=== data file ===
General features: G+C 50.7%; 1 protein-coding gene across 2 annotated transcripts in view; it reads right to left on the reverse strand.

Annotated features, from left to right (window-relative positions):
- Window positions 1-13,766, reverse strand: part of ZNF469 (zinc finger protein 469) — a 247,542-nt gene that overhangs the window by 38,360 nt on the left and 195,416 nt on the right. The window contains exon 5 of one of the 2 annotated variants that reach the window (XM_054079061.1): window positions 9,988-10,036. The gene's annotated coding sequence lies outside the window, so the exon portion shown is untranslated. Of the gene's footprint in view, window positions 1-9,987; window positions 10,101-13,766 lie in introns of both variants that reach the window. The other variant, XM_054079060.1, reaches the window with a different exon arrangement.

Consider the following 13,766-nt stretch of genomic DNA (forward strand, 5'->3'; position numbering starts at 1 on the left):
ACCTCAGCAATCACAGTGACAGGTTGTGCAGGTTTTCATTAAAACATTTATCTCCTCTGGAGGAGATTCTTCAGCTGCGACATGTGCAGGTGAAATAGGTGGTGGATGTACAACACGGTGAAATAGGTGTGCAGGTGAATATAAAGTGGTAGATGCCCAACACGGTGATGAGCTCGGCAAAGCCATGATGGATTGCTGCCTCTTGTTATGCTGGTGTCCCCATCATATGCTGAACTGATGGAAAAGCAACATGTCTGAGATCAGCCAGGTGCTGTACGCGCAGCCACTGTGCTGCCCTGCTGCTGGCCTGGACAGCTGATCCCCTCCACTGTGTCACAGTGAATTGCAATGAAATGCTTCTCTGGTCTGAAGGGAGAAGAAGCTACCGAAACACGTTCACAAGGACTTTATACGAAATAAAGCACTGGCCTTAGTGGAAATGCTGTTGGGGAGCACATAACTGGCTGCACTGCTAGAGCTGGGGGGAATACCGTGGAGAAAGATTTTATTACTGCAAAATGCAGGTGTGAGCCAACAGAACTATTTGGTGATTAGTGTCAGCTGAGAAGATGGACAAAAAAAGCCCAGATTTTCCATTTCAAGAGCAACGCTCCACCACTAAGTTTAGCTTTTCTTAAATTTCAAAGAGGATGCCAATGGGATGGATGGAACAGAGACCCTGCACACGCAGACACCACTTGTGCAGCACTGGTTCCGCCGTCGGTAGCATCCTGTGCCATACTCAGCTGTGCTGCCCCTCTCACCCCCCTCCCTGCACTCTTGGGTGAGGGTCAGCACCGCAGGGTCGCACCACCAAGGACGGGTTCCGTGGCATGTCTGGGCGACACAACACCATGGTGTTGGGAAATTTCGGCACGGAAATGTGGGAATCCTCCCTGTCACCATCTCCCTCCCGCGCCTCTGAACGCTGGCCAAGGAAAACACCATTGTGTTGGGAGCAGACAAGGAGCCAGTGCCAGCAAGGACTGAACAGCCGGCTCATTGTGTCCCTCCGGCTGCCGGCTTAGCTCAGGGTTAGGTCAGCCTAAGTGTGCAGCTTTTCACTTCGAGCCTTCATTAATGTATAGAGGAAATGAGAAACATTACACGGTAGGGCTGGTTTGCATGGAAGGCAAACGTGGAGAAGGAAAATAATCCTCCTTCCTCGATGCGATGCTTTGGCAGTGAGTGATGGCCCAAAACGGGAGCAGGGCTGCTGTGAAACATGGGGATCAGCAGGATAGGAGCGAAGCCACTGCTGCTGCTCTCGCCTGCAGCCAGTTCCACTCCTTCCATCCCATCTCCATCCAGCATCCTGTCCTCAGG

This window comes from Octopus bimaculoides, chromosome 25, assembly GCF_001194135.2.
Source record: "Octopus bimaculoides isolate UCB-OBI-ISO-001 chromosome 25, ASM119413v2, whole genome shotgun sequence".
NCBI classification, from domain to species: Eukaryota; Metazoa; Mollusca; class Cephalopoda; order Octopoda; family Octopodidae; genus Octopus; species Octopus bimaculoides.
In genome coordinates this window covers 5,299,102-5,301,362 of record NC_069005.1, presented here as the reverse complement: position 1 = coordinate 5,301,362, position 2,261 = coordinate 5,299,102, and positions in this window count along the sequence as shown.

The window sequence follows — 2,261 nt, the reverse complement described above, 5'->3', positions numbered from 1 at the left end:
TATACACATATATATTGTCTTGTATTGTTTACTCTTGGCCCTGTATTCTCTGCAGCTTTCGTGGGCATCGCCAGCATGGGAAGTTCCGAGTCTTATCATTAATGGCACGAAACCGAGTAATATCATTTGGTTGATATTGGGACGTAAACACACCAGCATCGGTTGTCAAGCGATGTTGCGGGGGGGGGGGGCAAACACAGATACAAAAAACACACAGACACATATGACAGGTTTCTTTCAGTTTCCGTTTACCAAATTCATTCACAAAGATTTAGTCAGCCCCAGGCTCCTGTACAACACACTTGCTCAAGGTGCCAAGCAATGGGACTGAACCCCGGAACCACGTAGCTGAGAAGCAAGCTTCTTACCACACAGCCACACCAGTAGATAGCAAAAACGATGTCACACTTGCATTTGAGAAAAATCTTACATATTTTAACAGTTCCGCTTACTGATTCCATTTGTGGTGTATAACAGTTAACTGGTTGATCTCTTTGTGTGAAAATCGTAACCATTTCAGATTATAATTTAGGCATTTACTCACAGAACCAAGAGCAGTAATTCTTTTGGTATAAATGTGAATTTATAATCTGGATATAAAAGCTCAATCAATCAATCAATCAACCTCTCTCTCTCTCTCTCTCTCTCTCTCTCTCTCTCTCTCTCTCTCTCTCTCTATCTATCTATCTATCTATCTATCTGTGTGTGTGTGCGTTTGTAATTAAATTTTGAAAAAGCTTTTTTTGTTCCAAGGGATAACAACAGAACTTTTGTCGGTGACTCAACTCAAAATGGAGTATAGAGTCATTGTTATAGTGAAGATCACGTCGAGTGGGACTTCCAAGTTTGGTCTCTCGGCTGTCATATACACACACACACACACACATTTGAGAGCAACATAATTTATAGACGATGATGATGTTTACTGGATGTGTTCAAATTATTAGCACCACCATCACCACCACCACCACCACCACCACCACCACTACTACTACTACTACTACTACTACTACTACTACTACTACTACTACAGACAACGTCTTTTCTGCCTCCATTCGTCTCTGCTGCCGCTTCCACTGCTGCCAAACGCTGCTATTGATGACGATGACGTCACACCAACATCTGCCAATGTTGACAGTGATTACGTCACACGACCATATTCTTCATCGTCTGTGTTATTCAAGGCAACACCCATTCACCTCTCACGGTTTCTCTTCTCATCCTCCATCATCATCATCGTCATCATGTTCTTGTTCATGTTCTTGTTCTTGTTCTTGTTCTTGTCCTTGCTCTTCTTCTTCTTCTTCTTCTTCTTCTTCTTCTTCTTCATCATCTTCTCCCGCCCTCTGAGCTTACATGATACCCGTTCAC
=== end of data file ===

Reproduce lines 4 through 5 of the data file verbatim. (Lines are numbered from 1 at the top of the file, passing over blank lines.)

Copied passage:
Consider the following 13,766-nt stretch of genomic DNA (forward strand, 5'->3'; position numbering starts at 1 on the left):
ACCTCAGCAATCACAGTGACAGGTTGTGCAGGTTTTCATTAAAACATTTATCTCCTCTGGAGGAGATTCTTCAGCTGCGACATGTGCAGGTGAAATAGGTGGTGGATGTACAACACGGTGAAATAGGTGTGCAGGTGAATATAAAGTGGTAGATGCCCAACACGGTGATGAGCTCGGCAAAGCCATGATGGATTGCTGCCTCTTGTTATGCTGGTGTCCCCATCATATGCTGAACTGATGGAAAAGCAACATGTCTGAGATCAGCCAGGTGCTGTACGCGCAGCCACTGTGCTGCCCTGCTGCTGGCCTGGACAGCTGATCCCCTCCACTGTGTCACAGTGAATTGCAATGAAATGCTTCTCTGGTCTGAAGGGAGAAGAAGCTACCGAAACACGTTCACAAGGACTTTATACGAAATAAAGCACTGGCCTTAGTGGAAATGCTGTTGGGGAGCACATAACTGGCTGCACTGCTAGAGCTGGGGGGAATACCGTGGAGAAAGATTTTATTACTGCAAAATGCAGGTGTGAGCCAACAGAACTATTTGGTGATTAGTGTCAGCTGAGAAGATGGACAAAAAAAGCCCAGATTTTCCATTTCAAGAGCAACGCTCCACCACTAAGTTTAGCTTTTCTTAAATTTCAAAGAGGATGCCAATGGGATGGATGGAACAGAGACCCTGCACACGCAGACACCACTTGTGCAGCACTGGTTCCGCCGTCGGTAGCATCCTGTGCCATACTCAGCTGTGCTGCCCCTCTCACCCCCCTCCCTGCACTCTTGGGTGAGGGTCAGCACCGCAGGGTCGCACCACCAAGGACGGGTTCCGTGGCATGTCTGGGCGACACAACACCATGGTGTTGGGAAATTTCGGCACGGAAATGTGGGAATCCTCCCTGTCACCATCTCCCTCCCGCGCCTCTGAACGCTGGCCAAGGAAAACACCATTGTGTTGGGAGCAGACAAGGAGCCAGTGCCAGCAAGGACTGAACAGCCGGCTCATTGTGTCCCTCCGGCTGCCGGCTTAGCTCAGGGTTAGGTCAGCCTAAGTGTGCAGCTTTTCACTTCGAGCCTTCATTAATGTATAGAGGAAATGAGAAACATTACACGGTAGGGCTGGTTTGCATGGAAGGCAAACGTGGAGAAGGAAAATAATCCTCCTTCCTCGATGCGATGCTTTGGCAGTGAGTGATGGCCCAAAACGGGAGCAGGGCTGCTGTGAAACATGGGGATCAGCAGGATAGGAGCGAAGCCACTGCTGCTGCTCTCGCCTGCAGCCAGTTCCACTCCTTCCATCCCATCTCCATCCAGCATCCTGTCCTCAGG